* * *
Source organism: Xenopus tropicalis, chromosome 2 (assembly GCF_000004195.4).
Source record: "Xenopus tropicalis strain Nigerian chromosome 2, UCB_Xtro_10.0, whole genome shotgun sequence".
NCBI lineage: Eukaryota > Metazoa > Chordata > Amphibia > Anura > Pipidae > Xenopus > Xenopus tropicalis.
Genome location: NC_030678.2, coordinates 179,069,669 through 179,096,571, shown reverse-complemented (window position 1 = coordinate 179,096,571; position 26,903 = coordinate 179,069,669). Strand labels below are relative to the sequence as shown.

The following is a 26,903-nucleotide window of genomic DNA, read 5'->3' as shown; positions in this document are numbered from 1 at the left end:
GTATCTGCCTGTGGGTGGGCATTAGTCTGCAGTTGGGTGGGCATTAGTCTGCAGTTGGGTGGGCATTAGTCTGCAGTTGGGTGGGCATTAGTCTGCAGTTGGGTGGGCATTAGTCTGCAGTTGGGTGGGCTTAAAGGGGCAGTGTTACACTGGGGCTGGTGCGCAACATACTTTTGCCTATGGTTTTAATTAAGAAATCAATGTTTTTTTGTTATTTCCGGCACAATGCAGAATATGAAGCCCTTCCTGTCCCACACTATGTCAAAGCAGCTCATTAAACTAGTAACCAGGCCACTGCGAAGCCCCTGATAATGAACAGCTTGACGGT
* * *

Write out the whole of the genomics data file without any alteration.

Source organism: Xenopus tropicalis, chromosome 2 (assembly GCF_000004195.4).
Source record: "Xenopus tropicalis strain Nigerian chromosome 2, UCB_Xtro_10.0, whole genome shotgun sequence".
NCBI lineage: Eukaryota > Metazoa > Chordata > Amphibia > Anura > Pipidae > Xenopus > Xenopus tropicalis.
Genome location: NC_030678.2, coordinates 179,069,669 through 179,096,571, shown reverse-complemented (window position 1 = coordinate 179,096,571; position 26,903 = coordinate 179,069,669). Strand labels below are relative to the sequence as shown.

The following is a 26,903-nucleotide window of genomic DNA, read 5'->3' as shown; positions in this document are numbered from 1 at the left end:
GTATCTGCCTGTGGGTGGGCATTAGTCTGCAGTTGGGTGGGCATTAGTCTGCAGTTGGGTGGGCATTAGTCTGCAGTTGGGTGGGCATTAGTCTGCAGTTGGGTGGGCATTAGTCTGCAGTTGGGTGGGCTTAAAGGGGCAGTGTTACACTGGGGCTGGTGCGCAACATACTTTTGCCTATGGTTTTAATTAAGAAATCAATGTTTTTTTGTTATTTCCGGCACAATGCAGAATATGAAGCCCTTCCTGTCCCACACTATGTCAAAGCAGCTCATTAAACTAGTAACCAGGCCACTGCGAAGCCCCTGATAATGAACAGCTTGACGGT